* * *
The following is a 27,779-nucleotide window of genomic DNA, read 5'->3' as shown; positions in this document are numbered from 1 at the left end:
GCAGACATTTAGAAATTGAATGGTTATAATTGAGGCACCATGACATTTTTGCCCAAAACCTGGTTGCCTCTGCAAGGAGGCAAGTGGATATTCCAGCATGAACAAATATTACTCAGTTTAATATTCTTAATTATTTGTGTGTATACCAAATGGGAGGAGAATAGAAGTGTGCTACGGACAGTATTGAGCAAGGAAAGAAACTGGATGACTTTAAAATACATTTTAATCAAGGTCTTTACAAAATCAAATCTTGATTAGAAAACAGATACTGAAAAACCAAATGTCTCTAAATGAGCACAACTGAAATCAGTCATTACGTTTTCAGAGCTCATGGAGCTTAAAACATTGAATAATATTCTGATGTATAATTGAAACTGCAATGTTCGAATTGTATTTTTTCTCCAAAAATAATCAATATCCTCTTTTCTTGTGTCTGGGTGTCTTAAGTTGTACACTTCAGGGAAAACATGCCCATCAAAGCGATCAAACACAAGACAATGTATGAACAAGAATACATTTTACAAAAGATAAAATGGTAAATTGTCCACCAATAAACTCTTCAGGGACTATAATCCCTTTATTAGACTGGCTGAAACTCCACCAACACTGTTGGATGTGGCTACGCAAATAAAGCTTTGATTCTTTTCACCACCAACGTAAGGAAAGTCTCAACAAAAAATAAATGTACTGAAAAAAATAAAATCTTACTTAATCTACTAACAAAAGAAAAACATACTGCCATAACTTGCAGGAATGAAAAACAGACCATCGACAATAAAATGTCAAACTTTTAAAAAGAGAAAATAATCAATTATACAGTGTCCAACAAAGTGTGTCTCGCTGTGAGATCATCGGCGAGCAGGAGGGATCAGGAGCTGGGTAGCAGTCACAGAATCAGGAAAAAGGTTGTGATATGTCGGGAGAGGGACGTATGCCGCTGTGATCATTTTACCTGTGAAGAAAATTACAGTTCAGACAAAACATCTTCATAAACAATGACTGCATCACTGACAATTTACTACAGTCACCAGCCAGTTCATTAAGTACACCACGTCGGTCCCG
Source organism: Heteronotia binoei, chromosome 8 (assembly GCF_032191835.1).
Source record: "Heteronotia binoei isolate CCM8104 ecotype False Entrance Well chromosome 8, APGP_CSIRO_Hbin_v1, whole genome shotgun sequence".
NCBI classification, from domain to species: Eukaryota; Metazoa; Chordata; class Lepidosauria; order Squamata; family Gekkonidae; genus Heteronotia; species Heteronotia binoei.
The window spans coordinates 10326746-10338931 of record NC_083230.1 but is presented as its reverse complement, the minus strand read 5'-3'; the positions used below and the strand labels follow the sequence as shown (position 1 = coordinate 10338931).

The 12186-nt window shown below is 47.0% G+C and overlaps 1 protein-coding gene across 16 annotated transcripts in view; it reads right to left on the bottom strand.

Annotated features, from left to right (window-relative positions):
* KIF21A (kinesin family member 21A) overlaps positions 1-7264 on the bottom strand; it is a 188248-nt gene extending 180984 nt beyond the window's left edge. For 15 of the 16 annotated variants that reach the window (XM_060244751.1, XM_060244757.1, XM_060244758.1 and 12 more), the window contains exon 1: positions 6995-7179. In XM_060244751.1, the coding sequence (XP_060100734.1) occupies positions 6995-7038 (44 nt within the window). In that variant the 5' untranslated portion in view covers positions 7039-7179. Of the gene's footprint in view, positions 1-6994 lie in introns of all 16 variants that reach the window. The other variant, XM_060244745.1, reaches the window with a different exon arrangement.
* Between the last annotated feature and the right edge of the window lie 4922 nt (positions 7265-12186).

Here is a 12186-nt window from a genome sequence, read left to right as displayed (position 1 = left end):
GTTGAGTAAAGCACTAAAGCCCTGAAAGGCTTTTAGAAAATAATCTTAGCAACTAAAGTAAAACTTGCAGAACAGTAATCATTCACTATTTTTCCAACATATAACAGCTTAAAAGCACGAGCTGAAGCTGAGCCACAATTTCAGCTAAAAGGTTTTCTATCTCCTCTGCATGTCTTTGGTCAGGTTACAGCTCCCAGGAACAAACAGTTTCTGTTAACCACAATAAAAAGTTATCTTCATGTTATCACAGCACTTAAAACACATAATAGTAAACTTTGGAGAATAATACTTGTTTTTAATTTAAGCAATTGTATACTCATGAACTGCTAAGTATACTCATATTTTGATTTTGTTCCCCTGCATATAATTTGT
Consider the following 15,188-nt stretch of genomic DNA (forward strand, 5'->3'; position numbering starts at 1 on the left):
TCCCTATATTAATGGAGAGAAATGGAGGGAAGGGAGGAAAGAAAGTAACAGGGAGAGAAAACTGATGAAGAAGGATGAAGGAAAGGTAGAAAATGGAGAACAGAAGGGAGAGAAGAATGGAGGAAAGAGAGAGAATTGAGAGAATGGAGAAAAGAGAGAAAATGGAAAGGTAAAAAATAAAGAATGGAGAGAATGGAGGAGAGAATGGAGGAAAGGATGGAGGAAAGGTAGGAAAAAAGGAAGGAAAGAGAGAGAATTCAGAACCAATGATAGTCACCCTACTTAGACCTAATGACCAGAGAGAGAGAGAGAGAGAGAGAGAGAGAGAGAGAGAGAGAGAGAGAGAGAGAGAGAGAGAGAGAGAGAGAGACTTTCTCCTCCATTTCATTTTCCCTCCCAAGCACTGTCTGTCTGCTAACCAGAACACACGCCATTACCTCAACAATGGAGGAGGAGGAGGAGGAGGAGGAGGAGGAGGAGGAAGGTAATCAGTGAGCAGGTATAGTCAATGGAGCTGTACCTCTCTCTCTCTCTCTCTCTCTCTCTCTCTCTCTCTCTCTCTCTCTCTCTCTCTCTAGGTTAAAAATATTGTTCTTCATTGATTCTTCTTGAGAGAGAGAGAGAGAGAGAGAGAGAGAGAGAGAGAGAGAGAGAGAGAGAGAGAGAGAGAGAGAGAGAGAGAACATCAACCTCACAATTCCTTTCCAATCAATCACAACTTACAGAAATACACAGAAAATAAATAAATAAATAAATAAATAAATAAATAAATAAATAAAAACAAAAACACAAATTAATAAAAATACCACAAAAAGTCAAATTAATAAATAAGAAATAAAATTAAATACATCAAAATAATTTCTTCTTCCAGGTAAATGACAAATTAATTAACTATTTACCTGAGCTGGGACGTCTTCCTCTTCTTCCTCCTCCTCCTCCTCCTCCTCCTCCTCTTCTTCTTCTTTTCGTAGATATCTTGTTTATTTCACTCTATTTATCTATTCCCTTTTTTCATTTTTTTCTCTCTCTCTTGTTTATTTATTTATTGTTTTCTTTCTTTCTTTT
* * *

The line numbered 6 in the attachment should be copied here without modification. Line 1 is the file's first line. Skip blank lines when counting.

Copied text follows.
The window spans coordinates 10326746-10338931 of record NC_083230.1 but is presented as its reverse complement, the minus strand read 5'-3'; the positions used below and the strand labels follow the sequence as shown (position 1 = coordinate 10338931).